Tuesday, August 31, 2010

Son, There's a Place for Everything, and it's called College

I spent a lot of time emailing last Friday back and forth with an old law school friend, and one of the main topics of conversation was college and what we were planning on doing about it. He has some more time to plan, as his daughter is still in pre-school, so the discussion was more about the boys and what Husband and I had in mind. Not that we, too, don't have a lot of time to think about this stuff, but it does come up not all that infrequently; the boys are interested in what their lives as adults will look like, and I think that's healthy.

Anyway, in the series of emails, my friend questioned our resolve to put pretty strict guidelines on where the boys went to school and (to a lesser extent) what they studied when they got there. So, I'm on my soapbox: are you ready? Here's pretty much what I wrote on Friday:

I am perfectly willing to make distinctions in what we will pay for. Something like MIT + physics or Chicago + economics makes sense to me, but Harvard + English does not. Will I accept an English major out of UT? Maybe, although I'd rather it was a double major with math throw in there as well. Why all of this? Because in the end, an English degree from Harvard isn’t worth ½ of what we’d pay for it. The tuition inflation makes that so more than anything else. I used to think college was all about learning who you were and doing what you love. Now I know it’s about spending someone else’s money.

In a way this decision is the same as the one of public vs. private school right now. The boys have gone to good private schools, and we’ve discovered that they aren’t any better than our public school – so why on earth did we pay for it!? How much your kid learns has much more to do with parenting than it does with the school you choose. Within reason of course – I’m not comparing some inner-city high school to Choate – but really, it’s true. Good parents have kids who are curious about the world and who learn from everything they do; school is just part of that. As for college: a lot of college is what you make of it. I want to raise a child who is prepared to squeeze every last drop out of UT – who is curious and motivated and aware of what’s going on around him. And one who knows the value of a dollar, both his own and his parents’ money. That child is ready for college, and ready to be an adult.

My cousin’s child started college this month; he’s going to the local state university and living at home. It’s not the greatest school on earth, but he chose it over better private schools. He is wise enough to know that he can avoid putting himself and his family in debt, while still getting the best possible education he’s capable of getting. Not because the school is perfect, but because he’s going to look high and low for every bit of knowledge he can find. In other words, they raised their son to be an adult. That’s a he!! of a lot better attitude to have than the one of snobby entitlement with which I went off to college.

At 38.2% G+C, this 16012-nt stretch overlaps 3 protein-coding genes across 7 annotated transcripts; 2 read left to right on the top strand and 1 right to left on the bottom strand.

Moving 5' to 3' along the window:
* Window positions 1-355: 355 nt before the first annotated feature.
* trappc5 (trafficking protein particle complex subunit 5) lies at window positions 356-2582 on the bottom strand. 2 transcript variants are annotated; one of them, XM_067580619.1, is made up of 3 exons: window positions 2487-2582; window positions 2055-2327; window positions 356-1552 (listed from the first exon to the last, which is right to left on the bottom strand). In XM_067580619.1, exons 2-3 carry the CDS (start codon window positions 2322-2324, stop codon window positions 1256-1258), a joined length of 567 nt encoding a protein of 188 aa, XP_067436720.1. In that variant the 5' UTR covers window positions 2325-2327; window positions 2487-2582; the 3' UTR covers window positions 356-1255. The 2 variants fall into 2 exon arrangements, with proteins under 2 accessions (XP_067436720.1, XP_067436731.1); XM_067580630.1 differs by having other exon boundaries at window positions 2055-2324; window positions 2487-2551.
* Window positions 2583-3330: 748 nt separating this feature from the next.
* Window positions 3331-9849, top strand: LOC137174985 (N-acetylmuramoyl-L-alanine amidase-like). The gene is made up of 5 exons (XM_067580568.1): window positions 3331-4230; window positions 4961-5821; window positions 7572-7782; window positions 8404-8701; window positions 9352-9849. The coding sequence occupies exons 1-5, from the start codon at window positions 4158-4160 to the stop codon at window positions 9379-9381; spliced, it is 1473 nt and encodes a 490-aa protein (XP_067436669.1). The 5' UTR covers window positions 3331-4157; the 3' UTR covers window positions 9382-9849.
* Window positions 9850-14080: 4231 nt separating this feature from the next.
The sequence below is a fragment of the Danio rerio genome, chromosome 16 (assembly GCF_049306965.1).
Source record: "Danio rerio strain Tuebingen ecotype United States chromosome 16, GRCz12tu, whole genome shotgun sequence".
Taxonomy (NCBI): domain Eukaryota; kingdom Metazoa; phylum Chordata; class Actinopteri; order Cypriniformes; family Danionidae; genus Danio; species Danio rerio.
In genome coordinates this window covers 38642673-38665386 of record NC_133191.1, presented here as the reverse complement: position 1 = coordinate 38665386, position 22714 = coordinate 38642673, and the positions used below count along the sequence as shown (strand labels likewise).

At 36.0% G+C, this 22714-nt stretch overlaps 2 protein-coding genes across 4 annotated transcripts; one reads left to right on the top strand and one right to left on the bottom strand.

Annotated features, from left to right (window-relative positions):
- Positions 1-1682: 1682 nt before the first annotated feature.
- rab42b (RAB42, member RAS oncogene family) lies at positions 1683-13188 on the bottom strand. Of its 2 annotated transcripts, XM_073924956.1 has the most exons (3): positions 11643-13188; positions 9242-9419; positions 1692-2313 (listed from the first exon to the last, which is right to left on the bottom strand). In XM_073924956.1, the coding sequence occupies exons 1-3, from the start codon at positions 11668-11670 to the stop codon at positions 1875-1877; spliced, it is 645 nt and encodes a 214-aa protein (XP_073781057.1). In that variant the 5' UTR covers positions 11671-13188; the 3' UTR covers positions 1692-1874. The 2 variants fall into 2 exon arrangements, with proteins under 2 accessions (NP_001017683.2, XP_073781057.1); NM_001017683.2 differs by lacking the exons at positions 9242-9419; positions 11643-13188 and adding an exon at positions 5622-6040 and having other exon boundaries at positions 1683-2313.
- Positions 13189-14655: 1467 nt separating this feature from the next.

I have to tell you: I’m getting more like this as I get older, not less. 18 years in Texas has apparently knocked some sense into the idiot girl from upstate NY.


Make sense to anyone? Bueller? Bueller?

4 comments:

TherExtras said...

(I do not accept that you were ever an 'idiot'.)

The only reason there is room on that particular soapbox is because I stepped aside for you. *wink*

Our oldest is in college and the younger is a senior in HS. We were/are perfectly willing to make distinctions in what we will pay for. *!!!!*

I would *love* to talk 'college' with you sometime....no plans to get to your town right now but, as you said, you have a lot of time to think about it.

Barbara

Tari said...

Definitely would love to!

I have another story that has inspired me - happened to my next-door neighbor at work (when I actually use the office they have provided me, and not my dining room table). Her son (brilliant, great kid) received a full academic scholarship to UT and a partial to Rice. He's always been a math and science guy, so his parents said they were glad to pay for Rice. Then, the Spring of senior year, he starting waffling: maybe he wanted to do liberal arts instead. His parents said "great! please go to UT where that will be free for you." He chose Rice and bio-engineering instead, and now in his 2nd year is happy as can be. His parents didn't order him around, but they helped guide his choices in the same way I want to with my boys. Good stuff.

Elizabeth Channel said...

I agree with you.

That's all I can say.

I was a grad school snob and it did me NO GOOD WHATSOEVER CAREER WISE!!!!!!!!!!!!!!!

Sara said...

I have mixed feelings on this. My parents always said they would pay "in state undergrad tuition" toward whatever college I chose. I got into Northwestern, and they said I could go, but set a limit on what they'd pay for. My only complaint (and really, they paid for everything, so that makes me a big whiner) is that when I chose to go to the University of Wisconsin, they then said I could not major in history if they were paying for my tuition. In retrospect, I guess I could have just walked away from the money. I would have liked the chance to major it what I wanted to major in, but at the same time, I was not paying with my own money. Things in life are never free, and so I "sold out" my major to get tuition paid by my parents. I'm quite grateful to not have student loans (from Northwestern or elsewhere), but I still think it would have been nice to feel as though I could have chosen the major I wanted. Good luck figuring all of this out...I'm happy to be years away from it, too!